Essay on Archaea VS Bacteria

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Should Bacteria and Archaea belong to the same Kingdom? The main purpose of this essay is to find out if Archaea and Bacteria should be classified as two different Kingdoms or as a single one. As organisms, bacteria and archaea both are microscopic and prokaryotic (not possessing a true nucleus). These prokaryotes are very abundant on Earth and inhabit a wide spread of areas, including extreme ones. Both are an example of the most ancient living cells, which have appeared over 3.5 billion years ago. Correct classification of these organisms is important in order to trace the evolutionary history from the very beginning and make a clearer picture of the common ancestor, if it existed. This work will explain the basic taxonomy…show more content…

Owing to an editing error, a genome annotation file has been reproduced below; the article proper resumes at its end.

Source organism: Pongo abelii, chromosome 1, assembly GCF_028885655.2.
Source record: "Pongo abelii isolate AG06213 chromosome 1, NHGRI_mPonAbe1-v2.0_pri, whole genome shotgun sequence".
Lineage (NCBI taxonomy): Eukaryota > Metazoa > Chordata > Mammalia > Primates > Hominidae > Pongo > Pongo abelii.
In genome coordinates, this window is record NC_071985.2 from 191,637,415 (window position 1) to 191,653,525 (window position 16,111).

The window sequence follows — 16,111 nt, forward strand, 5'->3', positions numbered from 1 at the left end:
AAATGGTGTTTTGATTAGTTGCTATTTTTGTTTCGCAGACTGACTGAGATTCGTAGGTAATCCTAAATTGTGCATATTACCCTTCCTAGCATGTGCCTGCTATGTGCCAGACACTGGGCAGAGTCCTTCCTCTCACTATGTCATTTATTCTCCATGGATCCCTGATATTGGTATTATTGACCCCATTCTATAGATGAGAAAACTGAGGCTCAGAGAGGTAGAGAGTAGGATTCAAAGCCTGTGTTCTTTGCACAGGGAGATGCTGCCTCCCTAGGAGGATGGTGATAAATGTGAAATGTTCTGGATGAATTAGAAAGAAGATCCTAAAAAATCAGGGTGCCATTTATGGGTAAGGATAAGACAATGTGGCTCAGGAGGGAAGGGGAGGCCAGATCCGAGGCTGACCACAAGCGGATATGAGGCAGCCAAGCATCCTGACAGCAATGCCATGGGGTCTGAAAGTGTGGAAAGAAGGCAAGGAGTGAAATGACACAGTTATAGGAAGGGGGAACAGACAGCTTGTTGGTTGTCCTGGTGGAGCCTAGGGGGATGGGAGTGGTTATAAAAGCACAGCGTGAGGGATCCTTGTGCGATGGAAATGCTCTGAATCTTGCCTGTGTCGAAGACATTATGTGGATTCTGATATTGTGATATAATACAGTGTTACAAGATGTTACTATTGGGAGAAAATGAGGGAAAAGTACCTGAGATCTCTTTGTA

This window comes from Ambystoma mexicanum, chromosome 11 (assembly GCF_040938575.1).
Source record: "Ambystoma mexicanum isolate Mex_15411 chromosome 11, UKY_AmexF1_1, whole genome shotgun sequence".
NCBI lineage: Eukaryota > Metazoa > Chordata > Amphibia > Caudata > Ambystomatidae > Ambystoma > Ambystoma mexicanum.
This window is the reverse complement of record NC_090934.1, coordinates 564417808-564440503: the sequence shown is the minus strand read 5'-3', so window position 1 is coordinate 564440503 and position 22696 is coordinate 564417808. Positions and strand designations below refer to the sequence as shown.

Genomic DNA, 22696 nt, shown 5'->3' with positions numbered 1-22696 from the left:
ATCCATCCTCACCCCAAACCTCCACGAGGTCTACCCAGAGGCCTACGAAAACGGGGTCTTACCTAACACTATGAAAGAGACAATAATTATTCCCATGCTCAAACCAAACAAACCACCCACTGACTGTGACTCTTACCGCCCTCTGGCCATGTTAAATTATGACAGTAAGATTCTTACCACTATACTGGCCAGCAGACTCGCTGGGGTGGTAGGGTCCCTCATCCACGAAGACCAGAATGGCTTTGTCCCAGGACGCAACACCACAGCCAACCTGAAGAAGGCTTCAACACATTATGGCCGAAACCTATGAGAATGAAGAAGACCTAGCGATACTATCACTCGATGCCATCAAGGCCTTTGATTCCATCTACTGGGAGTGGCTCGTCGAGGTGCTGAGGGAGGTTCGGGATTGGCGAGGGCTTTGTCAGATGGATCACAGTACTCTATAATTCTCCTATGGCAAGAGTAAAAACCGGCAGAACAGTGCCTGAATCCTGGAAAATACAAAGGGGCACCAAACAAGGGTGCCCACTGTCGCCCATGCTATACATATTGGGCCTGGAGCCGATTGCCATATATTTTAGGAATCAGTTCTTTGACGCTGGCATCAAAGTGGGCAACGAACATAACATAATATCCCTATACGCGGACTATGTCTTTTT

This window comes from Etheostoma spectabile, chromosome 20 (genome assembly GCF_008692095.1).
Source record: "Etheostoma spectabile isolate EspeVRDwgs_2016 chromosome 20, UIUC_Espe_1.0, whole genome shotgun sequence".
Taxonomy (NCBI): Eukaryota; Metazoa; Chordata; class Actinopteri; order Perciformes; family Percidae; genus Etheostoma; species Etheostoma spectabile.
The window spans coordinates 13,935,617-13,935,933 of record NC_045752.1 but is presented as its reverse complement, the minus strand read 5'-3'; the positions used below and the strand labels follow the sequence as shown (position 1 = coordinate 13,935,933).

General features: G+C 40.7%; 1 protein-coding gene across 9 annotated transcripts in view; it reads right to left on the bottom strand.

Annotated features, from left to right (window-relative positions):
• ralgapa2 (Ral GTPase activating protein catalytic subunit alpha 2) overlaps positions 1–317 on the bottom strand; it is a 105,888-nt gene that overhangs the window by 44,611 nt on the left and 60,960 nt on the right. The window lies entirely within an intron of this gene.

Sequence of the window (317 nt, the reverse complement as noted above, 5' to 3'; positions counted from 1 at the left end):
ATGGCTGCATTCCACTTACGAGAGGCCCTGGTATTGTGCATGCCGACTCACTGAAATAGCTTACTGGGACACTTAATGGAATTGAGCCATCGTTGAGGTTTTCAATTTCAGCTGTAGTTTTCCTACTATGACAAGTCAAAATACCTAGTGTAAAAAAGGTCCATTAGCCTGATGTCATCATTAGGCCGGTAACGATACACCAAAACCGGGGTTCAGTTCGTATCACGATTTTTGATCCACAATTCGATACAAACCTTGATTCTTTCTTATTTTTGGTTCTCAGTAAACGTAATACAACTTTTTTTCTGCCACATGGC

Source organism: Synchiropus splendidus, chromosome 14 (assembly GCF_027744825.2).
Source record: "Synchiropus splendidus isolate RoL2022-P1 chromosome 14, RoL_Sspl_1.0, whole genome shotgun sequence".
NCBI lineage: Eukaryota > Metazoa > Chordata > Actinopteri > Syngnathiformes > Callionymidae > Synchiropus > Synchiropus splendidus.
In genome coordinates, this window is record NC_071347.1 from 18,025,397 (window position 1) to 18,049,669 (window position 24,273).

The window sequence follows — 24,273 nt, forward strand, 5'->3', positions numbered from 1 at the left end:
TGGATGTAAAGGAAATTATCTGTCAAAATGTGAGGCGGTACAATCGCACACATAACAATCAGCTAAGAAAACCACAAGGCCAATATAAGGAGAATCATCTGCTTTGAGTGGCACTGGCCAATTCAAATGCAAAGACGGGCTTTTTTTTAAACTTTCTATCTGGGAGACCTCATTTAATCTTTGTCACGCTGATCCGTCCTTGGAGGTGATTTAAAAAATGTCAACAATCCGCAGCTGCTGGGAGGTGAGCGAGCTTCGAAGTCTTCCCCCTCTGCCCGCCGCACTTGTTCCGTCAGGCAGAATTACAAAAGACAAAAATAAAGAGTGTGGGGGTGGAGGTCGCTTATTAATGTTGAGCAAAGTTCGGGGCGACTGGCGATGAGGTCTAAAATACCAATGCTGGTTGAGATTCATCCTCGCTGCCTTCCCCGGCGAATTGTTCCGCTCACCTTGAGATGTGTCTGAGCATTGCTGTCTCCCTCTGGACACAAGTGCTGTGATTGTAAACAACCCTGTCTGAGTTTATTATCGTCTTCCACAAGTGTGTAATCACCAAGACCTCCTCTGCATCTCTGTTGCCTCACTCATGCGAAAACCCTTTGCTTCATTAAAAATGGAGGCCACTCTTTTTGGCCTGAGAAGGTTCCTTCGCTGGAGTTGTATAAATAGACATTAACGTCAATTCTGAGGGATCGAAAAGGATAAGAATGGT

All living organisms have got plasma membranes of a similar structure. Normally, they are made of phospholipids – a glycerol attached to a hydrophylic phosphate head and two hydrophylic lipid "tails" building up a phospholipid bilayer (Alberts, 2014). Bacterial phospholipids are made with the help or ester bonds and include oxygen atoms, double-bonded to carbon atoms. Archaeal phospholipids feature ether bonds instead, lacking the C=O double bond, and featuring some methyl groups (branching) on the fatty acids (De Rosa 1986), see Figure 2. Figure 2: Phospholipid structure in archaea (top) and bacteria (bottom), acquired from: Talking about motility, some prokaryotes use flagella in order to move around. They are completely different from those found in eukaryotes and look more like a boat motor – featuring rings of flagellin – protein able to perform spinning propeller-like motion, powered up by electron transport chain and hydrogen ion movement (Brooker, 2014). The outer long filament is connected with the flagellin structure by a hook. Both archaeal and bacterial flagella are similar in appearance and function. However, recent analysis revealed some differences. Kato (2011) reports some of them, for example, flagella of archaea are two times thinner than bacterial (10-12 nm against 18-22 nm). The "motor" structure is
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